"I thought it was something physical in my stomach . . . I would get sick once, maybe twice a year. It wasn't like it was this time," with him missing two of three games.

Brooks, who is 27, said that after missing the Green Bay game, "I went out to seek help. I realized that, obviously, I couldn't defeat it myself. I'm not ashamed to reach out for help . . . I'm not ashamed, I'm not embarrassed. It's life. Hopefully, I'll reach someone else out there . . . let 'em know it's OK, fight through it, just like I'm trying to do."

Brooks' flareups have added an additional layer of chaos onto a turbulent Eagles offensive-line situation. This weekend, right tackle Lane Johnson will serve the final segment of his 10-game NFL suspension for testing positive for a performance-enhancing substance. His replacement, rookie Halapoulivaati Vaitai, suffered an MCL sprain Nov. 20 at Seattle and is probably still a week away from practicing. Left guard Allen Barbre moved to right tackle and was replaced at guard by Stefen Wisniewski.

Then last Sunday, Barbre suffered a hamstring injury against Washington, with Brooks too ill to play and Seumalo acting as his emergency replacement. Matt Tobin finished the game for Barbre, but he suffered an MCL sprain on the next-to-last Eagles snap, leading to a sack and a Carson Wentz fumble on the final snap. Tobin said he stayed in at least partly because he figured he was the last tackle standing.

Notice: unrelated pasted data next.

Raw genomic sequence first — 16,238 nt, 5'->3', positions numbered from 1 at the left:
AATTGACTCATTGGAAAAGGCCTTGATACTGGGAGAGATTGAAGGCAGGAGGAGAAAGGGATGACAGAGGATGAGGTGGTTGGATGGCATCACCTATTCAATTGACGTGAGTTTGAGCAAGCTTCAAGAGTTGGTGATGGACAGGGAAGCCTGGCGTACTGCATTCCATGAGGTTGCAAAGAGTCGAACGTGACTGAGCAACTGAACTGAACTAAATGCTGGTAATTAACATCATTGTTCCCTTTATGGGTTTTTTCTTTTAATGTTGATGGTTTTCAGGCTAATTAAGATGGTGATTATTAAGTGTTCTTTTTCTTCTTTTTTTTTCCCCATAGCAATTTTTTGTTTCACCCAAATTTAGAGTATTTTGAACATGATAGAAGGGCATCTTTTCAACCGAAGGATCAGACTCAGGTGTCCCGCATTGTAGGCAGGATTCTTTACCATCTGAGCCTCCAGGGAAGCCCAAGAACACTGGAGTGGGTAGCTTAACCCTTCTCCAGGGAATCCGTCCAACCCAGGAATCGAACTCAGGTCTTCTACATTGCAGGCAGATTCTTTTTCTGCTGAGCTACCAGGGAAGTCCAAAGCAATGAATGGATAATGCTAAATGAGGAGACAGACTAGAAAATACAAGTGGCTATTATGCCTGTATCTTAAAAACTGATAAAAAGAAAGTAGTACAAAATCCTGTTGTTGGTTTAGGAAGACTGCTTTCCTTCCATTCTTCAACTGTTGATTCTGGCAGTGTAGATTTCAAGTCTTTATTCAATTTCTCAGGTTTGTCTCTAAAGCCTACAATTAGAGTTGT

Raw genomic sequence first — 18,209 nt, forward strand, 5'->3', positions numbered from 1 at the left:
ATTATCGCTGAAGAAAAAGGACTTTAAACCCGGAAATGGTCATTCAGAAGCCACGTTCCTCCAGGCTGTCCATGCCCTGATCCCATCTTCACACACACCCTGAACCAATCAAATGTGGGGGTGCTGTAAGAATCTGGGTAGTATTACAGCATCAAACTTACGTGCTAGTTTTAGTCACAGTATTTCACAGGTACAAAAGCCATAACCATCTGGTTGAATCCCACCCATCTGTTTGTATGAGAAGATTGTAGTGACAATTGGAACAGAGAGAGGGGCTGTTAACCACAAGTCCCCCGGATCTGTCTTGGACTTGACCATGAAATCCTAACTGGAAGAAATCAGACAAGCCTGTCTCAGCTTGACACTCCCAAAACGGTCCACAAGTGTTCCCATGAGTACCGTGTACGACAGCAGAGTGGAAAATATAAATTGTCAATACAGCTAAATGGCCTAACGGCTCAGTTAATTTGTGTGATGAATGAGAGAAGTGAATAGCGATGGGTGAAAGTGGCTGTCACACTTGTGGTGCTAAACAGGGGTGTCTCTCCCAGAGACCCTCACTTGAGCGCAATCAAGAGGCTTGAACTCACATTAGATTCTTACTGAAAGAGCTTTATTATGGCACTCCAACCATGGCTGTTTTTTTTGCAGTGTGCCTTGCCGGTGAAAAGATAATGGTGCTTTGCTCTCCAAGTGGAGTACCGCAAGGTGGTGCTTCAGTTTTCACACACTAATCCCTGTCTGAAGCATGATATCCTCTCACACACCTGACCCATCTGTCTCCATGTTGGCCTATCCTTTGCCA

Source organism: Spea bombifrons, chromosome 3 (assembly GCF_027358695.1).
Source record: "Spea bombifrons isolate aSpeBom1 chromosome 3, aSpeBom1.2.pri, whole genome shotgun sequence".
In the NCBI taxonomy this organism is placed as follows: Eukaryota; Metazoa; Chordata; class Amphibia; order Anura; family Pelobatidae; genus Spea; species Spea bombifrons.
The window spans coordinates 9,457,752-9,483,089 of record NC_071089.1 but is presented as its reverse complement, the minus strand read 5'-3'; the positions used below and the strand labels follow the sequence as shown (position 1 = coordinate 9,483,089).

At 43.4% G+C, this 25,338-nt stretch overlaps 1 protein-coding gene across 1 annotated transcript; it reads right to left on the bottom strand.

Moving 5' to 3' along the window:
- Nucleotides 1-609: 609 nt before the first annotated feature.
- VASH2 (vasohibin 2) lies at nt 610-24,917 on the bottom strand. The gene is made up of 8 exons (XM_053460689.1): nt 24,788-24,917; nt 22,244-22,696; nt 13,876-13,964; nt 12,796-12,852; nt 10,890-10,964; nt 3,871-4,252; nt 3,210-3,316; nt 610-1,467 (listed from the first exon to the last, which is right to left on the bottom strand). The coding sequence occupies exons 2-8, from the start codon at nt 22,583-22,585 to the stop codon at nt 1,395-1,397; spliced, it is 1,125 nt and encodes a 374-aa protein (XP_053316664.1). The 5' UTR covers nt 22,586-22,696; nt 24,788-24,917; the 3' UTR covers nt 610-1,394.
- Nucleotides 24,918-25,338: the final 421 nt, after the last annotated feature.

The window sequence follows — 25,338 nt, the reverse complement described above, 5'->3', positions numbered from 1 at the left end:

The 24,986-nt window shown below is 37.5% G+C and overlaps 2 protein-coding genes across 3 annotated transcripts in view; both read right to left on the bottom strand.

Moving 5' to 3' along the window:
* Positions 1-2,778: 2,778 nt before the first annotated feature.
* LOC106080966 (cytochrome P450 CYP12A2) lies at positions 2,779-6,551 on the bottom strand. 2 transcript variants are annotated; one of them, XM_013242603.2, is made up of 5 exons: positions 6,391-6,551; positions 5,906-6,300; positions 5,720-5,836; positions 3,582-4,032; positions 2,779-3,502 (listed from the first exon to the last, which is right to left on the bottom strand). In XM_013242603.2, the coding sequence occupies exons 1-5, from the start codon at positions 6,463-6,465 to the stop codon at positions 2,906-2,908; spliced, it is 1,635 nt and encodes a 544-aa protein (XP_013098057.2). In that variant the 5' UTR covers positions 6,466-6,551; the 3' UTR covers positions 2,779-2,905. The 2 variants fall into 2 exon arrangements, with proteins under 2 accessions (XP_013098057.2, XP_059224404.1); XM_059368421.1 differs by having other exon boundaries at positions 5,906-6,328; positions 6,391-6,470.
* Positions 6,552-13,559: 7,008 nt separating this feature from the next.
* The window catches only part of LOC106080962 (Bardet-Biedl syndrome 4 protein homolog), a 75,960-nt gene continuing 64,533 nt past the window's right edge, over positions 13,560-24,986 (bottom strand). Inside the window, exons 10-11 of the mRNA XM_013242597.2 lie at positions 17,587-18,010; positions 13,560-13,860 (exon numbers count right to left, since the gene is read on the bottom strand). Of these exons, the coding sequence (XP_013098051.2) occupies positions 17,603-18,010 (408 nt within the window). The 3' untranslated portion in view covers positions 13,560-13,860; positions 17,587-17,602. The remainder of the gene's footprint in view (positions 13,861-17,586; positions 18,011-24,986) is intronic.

This week, Seumalo is practicing at right tackle, where he played briefly at Oregon State. The Eagles are hoping Barbre can play in Baltimore.

Seumalo was asked if it felt good that the coaches had confidence enough in him to ask him to play tackle, if Barbre can't go. He smiled. "Especially when - no, it does," he said. The questioner acknowledged he was tiptoeing around the fact that the coaches were pretty much out of other options.

Seumalo said he felt his second emergency right guard start went much better than the first. He said he thinks Barbre will tell him by the end of the week if Seumalo is going to start at right tackle this week.

He said he thinks the NFL is about "making things as hard as possible, putting you in high-stress situations." He figures in the long run, this will help his development.

Pederson was asked Wednesday about the biggest thing he has learned from having to play so long without Johnson.

"I think the biggest thing - the glaring thing - is that we're on our fifth right tackle. With Lane, we weren't going through this," Pederson said. "So you're asking guys to kind of play out of position . . . We're just looking forward to next week and getting him back."

Pederson spoke to reporters before Brooks spoke; Pederson danced around Brooks questions, saying they had conferred, that it was "a weird thing," but that the medical staff was "still kind of diving into the bottom of it." Pederson clearly was waiting for the player to deliver the news.

"I have full confidence in him, that he'll be ready," Pederson said.